In the mid-70s Istomin’s innate ease at the piano became more fragile. He started feeling the need to find new references and another way of practicing. His desire to change was also justified by the painful sensitivity of his fingertips. He had let his nails grow longer In order to protect them, but this caused some noise on the keys which was unpleasant not only for him, but also for the audience.
The idea of playing with flatter fingers was all the more attractive as there was a fascinating model: Vladimir Horowitz. Horowitz’ playing with nearly flat fingers had stunned the musical world and left all pianists reeling. It was spectacular and seemed to be infallibly secure under all circumstances. However, none of the pianists who attempted to reproduce his technique found it satisfactory or successful. According to Jean-Bernard Pommier, Horowitz’s technique was mainly due to exceptional physical and physiological qualities. The last finger joints of his hands were endowed with incredible flexibility and strength, complemented by hypersensitivity of the Pacinian corpuscles, those nerve endings in the skin which transmit the sensations of pressure, vibration and tension. He could easily extend the finger joints upward, and their retraction, like springs, gave him the ability to play with unprecedented accentuation, power and speed. This was absolutely unique to Horowitz!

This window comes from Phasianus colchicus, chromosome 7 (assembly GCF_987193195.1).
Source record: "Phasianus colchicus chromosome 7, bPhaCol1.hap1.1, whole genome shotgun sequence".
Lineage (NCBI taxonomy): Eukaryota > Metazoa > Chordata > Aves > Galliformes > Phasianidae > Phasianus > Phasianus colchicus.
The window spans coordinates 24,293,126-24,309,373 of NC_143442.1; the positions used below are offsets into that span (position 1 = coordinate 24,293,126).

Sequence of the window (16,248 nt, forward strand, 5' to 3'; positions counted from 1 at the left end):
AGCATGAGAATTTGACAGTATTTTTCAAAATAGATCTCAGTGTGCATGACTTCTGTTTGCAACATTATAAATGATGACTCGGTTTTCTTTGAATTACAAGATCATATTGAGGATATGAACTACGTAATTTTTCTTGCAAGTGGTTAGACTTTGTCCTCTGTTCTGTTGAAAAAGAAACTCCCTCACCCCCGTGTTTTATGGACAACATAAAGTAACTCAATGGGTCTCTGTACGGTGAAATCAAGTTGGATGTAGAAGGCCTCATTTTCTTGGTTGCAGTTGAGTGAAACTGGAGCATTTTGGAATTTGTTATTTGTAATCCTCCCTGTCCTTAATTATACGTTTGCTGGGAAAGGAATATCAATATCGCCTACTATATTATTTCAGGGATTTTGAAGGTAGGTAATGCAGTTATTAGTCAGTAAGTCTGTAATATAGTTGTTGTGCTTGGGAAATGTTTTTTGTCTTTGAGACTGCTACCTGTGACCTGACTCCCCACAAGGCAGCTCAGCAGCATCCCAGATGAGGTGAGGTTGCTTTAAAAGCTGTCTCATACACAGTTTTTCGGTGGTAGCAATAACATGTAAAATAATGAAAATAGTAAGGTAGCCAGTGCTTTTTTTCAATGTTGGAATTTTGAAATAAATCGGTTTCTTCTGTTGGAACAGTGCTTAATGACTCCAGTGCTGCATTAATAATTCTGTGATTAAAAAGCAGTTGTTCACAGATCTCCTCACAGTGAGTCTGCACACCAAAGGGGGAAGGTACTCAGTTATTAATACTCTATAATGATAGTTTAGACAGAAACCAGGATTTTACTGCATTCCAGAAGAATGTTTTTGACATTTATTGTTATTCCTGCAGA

Certainly, Istomin did not wish to imitate Horowitz, but by drawing inspiration from him, he hoped that playing with flatter fingers might bring him interesting new pianistic and musical perspectives. Oddly enough, this radical change of position at the keyboard had little effect on his tone production! It only confirmed for him that all the heated debates on how to develop a beautiful sonority were meaningless. Even the dictum he had received from Kyriena Siloti that in order to have a beautiful tone, one should attack the keys with the kadushka (the pad of the fingertip), was unfounded. Sound is something which one carries within and hears internally. The hand’s mission is to translate this faithfully to the keyboard, regardless of the position adapted at the moment of playing, as long as it follows the injunctions of intelligence and the emotions of the soul.
At the piano in 1974
This evolution did not prove to be completely satisfactory. While working on Rachmaninoff’s Chopin Variations from 1976 to 1979, he came to realize the limits and dangers of a flat-finger position. His hand, and especially his finger joints, suffered the consequences of this radical change. He discovered that playing this way actually caused a loss of security (accidentally striking an adjoining key becomes impossible to remedy or conceal). As a result, he had to spend even more time in practicing how to land accurately on chords and execute large leaps, which in consequence caused him to suffer even more from stage fright. He eventually gave up playing with flat fingers and returned to a somewhat more articulated playing. .